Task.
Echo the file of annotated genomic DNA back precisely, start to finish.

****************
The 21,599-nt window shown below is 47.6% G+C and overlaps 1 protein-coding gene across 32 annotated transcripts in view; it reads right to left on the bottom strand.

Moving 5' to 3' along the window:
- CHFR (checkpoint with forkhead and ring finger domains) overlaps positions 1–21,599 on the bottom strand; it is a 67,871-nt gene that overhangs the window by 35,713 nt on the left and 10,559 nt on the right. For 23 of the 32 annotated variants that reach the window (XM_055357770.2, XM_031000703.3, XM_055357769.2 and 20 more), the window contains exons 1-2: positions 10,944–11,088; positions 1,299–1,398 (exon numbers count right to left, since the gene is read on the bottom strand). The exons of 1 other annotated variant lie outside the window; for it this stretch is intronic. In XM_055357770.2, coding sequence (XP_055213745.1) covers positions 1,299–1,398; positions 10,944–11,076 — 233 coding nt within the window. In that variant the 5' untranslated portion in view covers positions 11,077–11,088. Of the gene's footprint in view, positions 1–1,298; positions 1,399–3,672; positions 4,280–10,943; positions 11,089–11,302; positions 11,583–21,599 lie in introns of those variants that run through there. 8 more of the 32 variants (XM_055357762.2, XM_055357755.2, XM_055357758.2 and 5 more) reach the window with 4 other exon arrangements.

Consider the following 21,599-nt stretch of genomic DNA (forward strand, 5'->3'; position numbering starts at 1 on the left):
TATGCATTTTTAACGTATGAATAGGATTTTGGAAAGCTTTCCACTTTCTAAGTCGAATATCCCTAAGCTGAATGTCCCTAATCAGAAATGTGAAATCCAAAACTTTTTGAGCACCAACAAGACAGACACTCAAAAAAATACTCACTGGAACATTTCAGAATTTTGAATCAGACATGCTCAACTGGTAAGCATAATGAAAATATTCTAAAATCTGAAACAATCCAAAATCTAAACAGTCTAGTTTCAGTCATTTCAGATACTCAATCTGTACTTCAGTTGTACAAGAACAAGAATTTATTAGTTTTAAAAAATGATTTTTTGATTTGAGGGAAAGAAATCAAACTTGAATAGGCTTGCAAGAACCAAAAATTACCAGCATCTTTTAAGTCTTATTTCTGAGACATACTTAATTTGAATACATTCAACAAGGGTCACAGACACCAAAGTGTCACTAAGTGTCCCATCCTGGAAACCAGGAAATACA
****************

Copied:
The 21,599-nt window shown below is 47.6% G+C and overlaps 1 protein-coding gene across 32 annotated transcripts in view; it reads right to left on the bottom strand.

Moving 5' to 3' along the window:
- CHFR (checkpoint with forkhead and ring finger domains) overlaps positions 1–21,599 on the bottom strand; it is a 67,871-nt gene that overhangs the window by 35,713 nt on the left and 10,559 nt on the right. For 23 of the 32 annotated variants that reach the window (XM_055357770.2, XM_031000703.3, XM_055357769.2 and 20 more), the window contains exons 1-2: positions 10,944–11,088; positions 1,299–1,398 (exon numbers count right to left, since the gene is read on the bottom strand). The exons of 1 other annotated variant lie outside the window; for it this stretch is intronic. In XM_055357770.2, coding sequence (XP_055213745.1) covers positions 1,299–1,398; positions 10,944–11,076 — 233 coding nt within the window. In that variant the 5' untranslated portion in view covers positions 11,077–11,088. Of the gene's footprint in view, positions 1–1,298; positions 1,399–3,672; positions 4,280–10,943; positions 11,089–11,302; positions 11,583–21,599 lie in introns of those variants that run through there. 8 more of the 32 variants (XM_055357762.2, XM_055357755.2, XM_055357758.2 and 5 more) reach the window with 4 other exon arrangements.

Consider the following 21,599-nt stretch of genomic DNA (forward strand, 5'->3'; position numbering starts at 1 on the left):
TATGCATTTTTAACGTATGAATAGGATTTTGGAAAGCTTTCCACTTTCTAAGTCGAATATCCCTAAGCTGAATGTCCCTAATCAGAAATGTGAAATCCAAAACTTTTTGAGCACCAACAAGACAGACACTCAAAAAAATACTCACTGGAACATTTCAGAATTTTGAATCAGACATGCTCAACTGGTAAGCATAATGAAAATATTCTAAAATCTGAAACAATCCAAAATCTAAACAGTCTAGTTTCAGTCATTTCAGATACTCAATCTGTACTTCAGTTGTACAAGAACAAGAATTTATTAGTTTTAAAAAATGATTTTTTGATTTGAGGGAAAGAAATCAAACTTGAATAGGCTTGCAAGAACCAAAAATTACCAGCATCTTTTAAGTCTTATTTCTGAGACATACTTAATTTGAATACATTCAACAAGGGTCACAGACACCAAAGTGTCACTAAGTGTCCCATCCTGGAAACCAGGAAATACA